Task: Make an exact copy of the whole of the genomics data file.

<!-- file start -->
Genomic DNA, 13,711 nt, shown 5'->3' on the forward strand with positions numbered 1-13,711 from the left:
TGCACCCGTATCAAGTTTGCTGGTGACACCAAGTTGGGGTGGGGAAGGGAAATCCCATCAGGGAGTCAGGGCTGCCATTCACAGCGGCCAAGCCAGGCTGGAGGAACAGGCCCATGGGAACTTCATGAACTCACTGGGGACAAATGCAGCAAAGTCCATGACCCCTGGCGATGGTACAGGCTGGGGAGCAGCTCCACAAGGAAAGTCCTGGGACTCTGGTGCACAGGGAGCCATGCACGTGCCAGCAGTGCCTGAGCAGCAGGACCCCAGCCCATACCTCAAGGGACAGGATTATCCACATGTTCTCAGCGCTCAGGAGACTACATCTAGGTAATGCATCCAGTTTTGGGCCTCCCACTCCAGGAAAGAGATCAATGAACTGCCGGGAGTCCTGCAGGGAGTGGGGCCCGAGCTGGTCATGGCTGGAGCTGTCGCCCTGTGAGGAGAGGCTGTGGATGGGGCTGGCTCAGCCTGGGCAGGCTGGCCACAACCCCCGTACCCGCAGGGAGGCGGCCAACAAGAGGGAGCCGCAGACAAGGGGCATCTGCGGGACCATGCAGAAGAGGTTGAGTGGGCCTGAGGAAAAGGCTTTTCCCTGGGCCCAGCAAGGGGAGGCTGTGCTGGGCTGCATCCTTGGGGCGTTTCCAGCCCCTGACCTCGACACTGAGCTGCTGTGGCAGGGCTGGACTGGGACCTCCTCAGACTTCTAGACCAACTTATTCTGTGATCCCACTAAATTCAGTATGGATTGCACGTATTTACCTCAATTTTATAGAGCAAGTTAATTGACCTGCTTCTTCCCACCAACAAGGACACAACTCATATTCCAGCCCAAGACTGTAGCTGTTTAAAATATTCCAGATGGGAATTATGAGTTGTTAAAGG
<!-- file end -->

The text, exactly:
Genomic DNA, 13,711 nt, shown 5'->3' on the forward strand with positions numbered 1-13,711 from the left:
TGCACCCGTATCAAGTTTGCTGGTGACACCAAGTTGGGGTGGGGAAGGGAAATCCCATCAGGGAGTCAGGGCTGCCATTCACAGCGGCCAAGCCAGGCTGGAGGAACAGGCCCATGGGAACTTCATGAACTCACTGGGGACAAATGCAGCAAAGTCCATGACCCCTGGCGATGGTACAGGCTGGGGAGCAGCTCCACAAGGAAAGTCCTGGGACTCTGGTGCACAGGGAGCCATGCACGTGCCAGCAGTGCCTGAGCAGCAGGACCCCAGCCCATACCTCAAGGGACAGGATTATCCACATGTTCTCAGCGCTCAGGAGACTACATCTAGGTAATGCATCCAGTTTTGGGCCTCCCACTCCAGGAAAGAGATCAATGAACTGCCGGGAGTCCTGCAGGGAGTGGGGCCCGAGCTGGTCATGGCTGGAGCTGTCGCCCTGTGAGGAGAGGCTGTGGATGGGGCTGGCTCAGCCTGGGCAGGCTGGCCACAACCCCCGTACCCGCAGGGAGGCGGCCAACAAGAGGGAGCCGCAGACAAGGGGCATCTGCGGGACCATGCAGAAGAGGTTGAGTGGGCCTGAGGAAAAGGCTTTTCCCTGGGCCCAGCAAGGGGAGGCTGTGCTGGGCTGCATCCTTGGGGCGTTTCCAGCCCCTGACCTCGACACTGAGCTGCTGTGGCAGGGCTGGACTGGGACCTCCTCAGACTTCTAGACCAACTTATTCTGTGATCCCACTAAATTCAGTATGGATTGCACGTATTTACCTCAATTTTATAGAGCAAGTTAATTGACCTGCTTCTTCCCACCAACAAGGACACAACTCATATTCCAGCCCAAGACTGTAGCTGTTTAAAATATTCCAGATGGGAATTATGAGTTGTTAAAGG